Sometimes you feel like dressing up and going out on the town. Other times you just want to kick back and have a meal -- but one with more interesting flavors than you'll find at chain restaurants like Pluto and Pomodoro.
That's what good neighborhood bistros are all about. After last week's steakathon (crowds! martinis! loud male bonding! dead cows!), my soul longed for Zazie. At the foot of Twin Peaks, Cole Valley is a sweet little quarter populated by UC medical school staff and long-ago hippies who moved south from the Haight for a quieter life. The restaurant is right across the street from Cole Hardware, the neighborhood landmark and unofficial community center.
Zazie is named for the heroine of Zazie Dans Le Metro, Louis Malle's 1960 comedy (from a story by poet Raymond Queneau) about a 12-year-old's adventures on the Paris subway. And like a modern Parisian subway car, the storefront restaurant is long and narrow, crowded and quiet. The room seems airy despite its small size; service is friendly and the atmosphere is warm and relaxed. Although Zazie doesn't take reservations (except for large parties), if you get there by 7:45 you can usually walk in and sit right down. (Weekend brunches are a different story.)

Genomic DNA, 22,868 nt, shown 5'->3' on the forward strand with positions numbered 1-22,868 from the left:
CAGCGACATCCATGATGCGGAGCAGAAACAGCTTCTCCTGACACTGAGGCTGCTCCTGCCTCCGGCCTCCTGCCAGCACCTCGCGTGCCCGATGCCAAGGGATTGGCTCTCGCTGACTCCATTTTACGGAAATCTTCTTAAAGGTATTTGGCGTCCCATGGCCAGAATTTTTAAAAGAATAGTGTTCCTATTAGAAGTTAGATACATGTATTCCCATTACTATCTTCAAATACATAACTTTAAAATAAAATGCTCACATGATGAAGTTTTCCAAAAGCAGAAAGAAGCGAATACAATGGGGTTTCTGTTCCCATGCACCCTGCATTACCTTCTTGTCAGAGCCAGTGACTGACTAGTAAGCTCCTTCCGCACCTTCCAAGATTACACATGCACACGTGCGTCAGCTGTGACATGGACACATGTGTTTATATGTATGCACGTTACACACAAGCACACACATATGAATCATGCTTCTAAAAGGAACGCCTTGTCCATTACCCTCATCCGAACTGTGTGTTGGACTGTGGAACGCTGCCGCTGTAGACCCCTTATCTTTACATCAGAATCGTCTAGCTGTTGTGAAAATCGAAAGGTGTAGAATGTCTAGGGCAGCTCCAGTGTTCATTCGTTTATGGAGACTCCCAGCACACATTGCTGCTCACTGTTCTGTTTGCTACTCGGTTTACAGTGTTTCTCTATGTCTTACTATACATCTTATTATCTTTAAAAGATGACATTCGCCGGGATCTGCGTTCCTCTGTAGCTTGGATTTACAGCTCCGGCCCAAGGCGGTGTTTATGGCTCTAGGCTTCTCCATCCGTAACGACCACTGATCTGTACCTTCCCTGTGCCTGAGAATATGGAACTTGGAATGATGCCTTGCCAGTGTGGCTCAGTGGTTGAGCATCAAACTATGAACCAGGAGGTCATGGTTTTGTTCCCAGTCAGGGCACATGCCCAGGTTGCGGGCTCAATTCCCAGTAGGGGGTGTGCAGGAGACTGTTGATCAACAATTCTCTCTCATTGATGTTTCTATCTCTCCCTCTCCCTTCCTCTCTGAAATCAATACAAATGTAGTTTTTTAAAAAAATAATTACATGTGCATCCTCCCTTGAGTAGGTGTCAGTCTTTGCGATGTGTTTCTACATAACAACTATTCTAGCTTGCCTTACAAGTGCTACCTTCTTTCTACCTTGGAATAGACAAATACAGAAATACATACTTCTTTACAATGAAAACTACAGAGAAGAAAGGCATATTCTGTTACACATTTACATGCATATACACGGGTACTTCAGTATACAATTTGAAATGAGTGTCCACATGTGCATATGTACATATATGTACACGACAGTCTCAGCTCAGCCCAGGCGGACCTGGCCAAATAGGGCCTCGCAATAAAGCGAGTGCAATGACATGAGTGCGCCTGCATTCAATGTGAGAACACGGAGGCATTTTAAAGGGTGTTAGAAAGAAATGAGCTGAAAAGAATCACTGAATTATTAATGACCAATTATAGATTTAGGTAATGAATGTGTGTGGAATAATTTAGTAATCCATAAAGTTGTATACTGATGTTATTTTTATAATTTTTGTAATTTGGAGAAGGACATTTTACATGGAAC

In decent weather (when it stops raining, kids) you can sidle past the kitchen to eat on the heated backyard patio. The menu changes slightly each day; although it offers dishes from several nations (Italy, Hungary, Morocco, et al.), the cooking is always Provencal French, with layers of flavor upon flavor, and palpable respect for fresh, seasonal produce.
We entered single file, followed by the hostess, who bore an armful of baguettes (perhaps from the Tassajara Bakery a half-block away). It was a good thing, too, that she brought in the bread, because our appetizer of mussels mariniere ($7) was just made for dunking. The mussels are listed among the "small plates," which aren't small at all. Some two dozen plump black bivalves were heaped in a tureen, dripping their juices into the classic silky sauce of white wine, saffron, and a little tomato. If you order this as one of several appetizers, eat it first, as its flavors are subtlest and the "dunks" prime your palate to start paying attention.